$PrivateConnection->setAccessible(TRUE);
        $DataArray = $PrivateConnection->getValue($this->FOOObject);
        $this->assertEquals(3, sizeof($DataArray));

        return $this->FOOObject;        // Return Object for next test. Will have the 3 records
    }

    /**
     * @covers lib\FOO::rewind
     * @depends testCreateData
     */
    public function testRewind($DataArray)
    {
        $DataArray->Next();
        $this->assertGreaterThan(0, $DataArray->Key(), 'Ensure the iterator is not on the first record of the data.');
        $DataArray->Rewind();
        $this->assertEquals(0, $DataArray->Key());
    }

    /**
     * @covers lib\FOO::current
     * @depends testCreateData
     */
    public function testCurrent($DataArray)
    {
        $DataArray->Rewind();
        $Element = $DataArray->Current();
        $this->assertInternalType('string', $Element);
        $this->assertEquals('Record 1', $Element);
    }

    /**
     * @covers lib\FOO::key
     * @depends testCreateData
     */
    public function testKey($DataArray)
    {
        $DataArray->Rewind();
        $this->assertEquals(0, $DataArray->Key());
    }

    /**
     * @covers lib\FOO::next
     * @depends testCreateData
     */
    public function testNext($DataArray)
    {
        $DataArray->Rewind();
        $this->assertEquals(0, $DataArray->Key(), 'Ensure the iterator is at a known position to test Next() move on');

        $DataArray->Next();
        $this->assertEquals(1, $DataArray->Key());

        $Element = $DataArray->Current();
        $this->assertInternalType('string', $Element);
        $this->assertEquals('Record 2', $Element);
    }

    /**
     * @covers lib\FOO::valid
     * @depends testCreateData
     */
    public function testValid($DataArray)
    {
        $DataArray->Rewind();
        for($i = 0; $i < 3; ++ $i)      // Move through all 3 entries which are valid
        {
            $this->assertTrue($DataArray->Valid(), 'Testing iteration ' . $i);
            $DataArray->Next();
        }
        $this->assertFalse($DataArray->Valid());
    }
}

This has allowed me to check the class without repeating a lot of functionality on loading data. Using the individual tests you have in the first place, can also check that each function is working correctly. If you structure your tests to have a test of the validateLoginStatus() can then be done with a mock with only values you want set to ensure all the combinations work as you may want to continue if not all 3 are present in the future. I would even use the testing of all 3 options to be tried using the dataProvider functionality.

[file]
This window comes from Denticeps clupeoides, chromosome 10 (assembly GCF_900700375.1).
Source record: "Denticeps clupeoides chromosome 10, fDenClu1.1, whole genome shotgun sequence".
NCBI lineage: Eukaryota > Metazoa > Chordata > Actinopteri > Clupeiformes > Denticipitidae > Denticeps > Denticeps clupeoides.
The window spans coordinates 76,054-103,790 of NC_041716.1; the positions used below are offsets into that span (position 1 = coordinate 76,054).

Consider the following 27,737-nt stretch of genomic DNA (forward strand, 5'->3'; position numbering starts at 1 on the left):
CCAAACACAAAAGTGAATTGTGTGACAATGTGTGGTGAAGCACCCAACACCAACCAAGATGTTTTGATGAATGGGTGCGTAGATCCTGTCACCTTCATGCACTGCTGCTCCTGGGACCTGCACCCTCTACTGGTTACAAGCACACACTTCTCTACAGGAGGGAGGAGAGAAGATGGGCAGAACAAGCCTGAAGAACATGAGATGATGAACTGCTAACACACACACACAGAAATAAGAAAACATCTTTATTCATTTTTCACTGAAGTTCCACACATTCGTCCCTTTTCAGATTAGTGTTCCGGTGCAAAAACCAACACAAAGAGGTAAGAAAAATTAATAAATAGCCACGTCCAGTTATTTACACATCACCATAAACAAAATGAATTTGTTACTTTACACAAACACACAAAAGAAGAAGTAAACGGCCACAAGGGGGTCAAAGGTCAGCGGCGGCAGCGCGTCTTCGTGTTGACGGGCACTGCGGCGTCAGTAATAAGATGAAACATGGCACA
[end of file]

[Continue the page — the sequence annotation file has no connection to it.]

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The purpose of the validateLoginStatus method is call the other ones. So for testing that method, you don't need to test if the other methods work as expected (you do that on each method test). You just need to be sure that the other methods are called, maybe in the correct order. For that you can use a partial mock of the class, and mock the methods being called.

$object = $this->getMock(
    'Class', 
     array(
         'validateProfile', 
         'validatePurchasedProducts', 
         'validateLoginStatus'
     )
);

// configure method call expectations...

$object->validateLoginStatus($user);

Another reason for doing this is that when some method stops working as expected, only a single test will fail.

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Sweet and simple! Just the way I like it. –  Gufran Mar 5 at 14:33
1  
This really isn't a good practice to get into for testing. You are specifying implementation details of the class under test. –  Schleis Mar 5 at 16:10

You should end up repeating yourself. Since all the methods are part of the same class, you don't necessarily know that the other methods are being called. The class could have been written to have the logic in the 3 validation methods copied into the last method and the tests should pass (not that this is a good thing). But it is possible that this was the original case and refactoring to expose the partial validations in your class should not result in any tests failing.

Generally speaking, if something is difficult to test it is a code smell that you should rethink your design. In your case, I would break the partial validations into their own classes that would get passed in and these can get mocked.

IMO, mocking the system being tested is a bad practice as you now are specifying the implementation details of the system. This will make refactoring the class more difficult later on.